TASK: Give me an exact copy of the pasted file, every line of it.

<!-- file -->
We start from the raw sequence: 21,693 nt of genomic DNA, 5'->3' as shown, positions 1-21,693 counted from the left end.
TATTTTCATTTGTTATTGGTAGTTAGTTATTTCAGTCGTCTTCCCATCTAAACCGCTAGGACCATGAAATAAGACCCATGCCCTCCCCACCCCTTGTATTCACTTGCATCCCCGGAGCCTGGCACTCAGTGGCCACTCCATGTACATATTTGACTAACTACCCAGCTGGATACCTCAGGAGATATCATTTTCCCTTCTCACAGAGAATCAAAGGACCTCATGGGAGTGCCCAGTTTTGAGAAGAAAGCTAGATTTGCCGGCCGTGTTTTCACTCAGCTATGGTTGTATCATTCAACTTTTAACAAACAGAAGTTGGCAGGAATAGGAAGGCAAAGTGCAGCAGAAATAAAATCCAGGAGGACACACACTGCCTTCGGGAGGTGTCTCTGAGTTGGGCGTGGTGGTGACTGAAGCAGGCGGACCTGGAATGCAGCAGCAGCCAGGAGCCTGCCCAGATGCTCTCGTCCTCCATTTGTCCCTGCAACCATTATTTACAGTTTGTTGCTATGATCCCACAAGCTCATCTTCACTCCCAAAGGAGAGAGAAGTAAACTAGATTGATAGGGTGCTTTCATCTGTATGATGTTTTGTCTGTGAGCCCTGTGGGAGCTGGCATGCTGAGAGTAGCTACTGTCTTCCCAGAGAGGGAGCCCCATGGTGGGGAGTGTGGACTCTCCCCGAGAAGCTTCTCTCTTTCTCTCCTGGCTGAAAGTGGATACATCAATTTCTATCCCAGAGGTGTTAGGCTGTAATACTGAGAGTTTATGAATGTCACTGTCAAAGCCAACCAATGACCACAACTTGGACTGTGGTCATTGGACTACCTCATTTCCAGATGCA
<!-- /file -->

We start from the raw sequence: 21,693 nt of genomic DNA, 5'->3' as shown, positions 1-21,693 counted from the left end.
TATTTTCATTTGTTATTGGTAGTTAGTTATTTCAGTCGTCTTCCCATCTAAACCGCTAGGACCATGAAATAAGACCCATGCCCTCCCCACCCCTTGTATTCACTTGCATCCCCGGAGCCTGGCACTCAGTGGCCACTCCATGTACATATTTGACTAACTACCCAGCTGGATACCTCAGGAGATATCATTTTCCCTTCTCACAGAGAATCAAAGGACCTCATGGGAGTGCCCAGTTTTGAGAAGAAAGCTAGATTTGCCGGCCGTGTTTTCACTCAGCTATGGTTGTATCATTCAACTTTTAACAAACAGAAGTTGGCAGGAATAGGAAGGCAAAGTGCAGCAGAAATAAAATCCAGGAGGACACACACTGCCTTCGGGAGGTGTCTCTGAGTTGGGCGTGGTGGTGACTGAAGCAGGCGGACCTGGAATGCAGCAGCAGCCAGGAGCCTGCCCAGATGCTCTCGTCCTCCATTTGTCCCTGCAACCATTATTTACAGTTTGTTGCTATGATCCCACAAGCTCATCTTCACTCCCAAAGGAGAGAGAAGTAAACTAGATTGATAGGGTGCTTTCATCTGTATGATGTTTTGTCTGTGAGCCCTGTGGGAGCTGGCATGCTGAGAGTAGCTACTGTCTTCCCAGAGAGGGAGCCCCATGGTGGGGAGTGTGGACTCTCCCCGAGAAGCTTCTCTCTTTCTCTCCTGGCTGAAAGTGGATACATCAATTTCTATCCCAGAGGTGTTAGGCTGTAATACTGAGAGTTTATGAATGTCACTGTCAAAGCCAACCAATGACCACAACTTGGACTGTGGTCATTGGACTACCTCATTTCCAGATGCA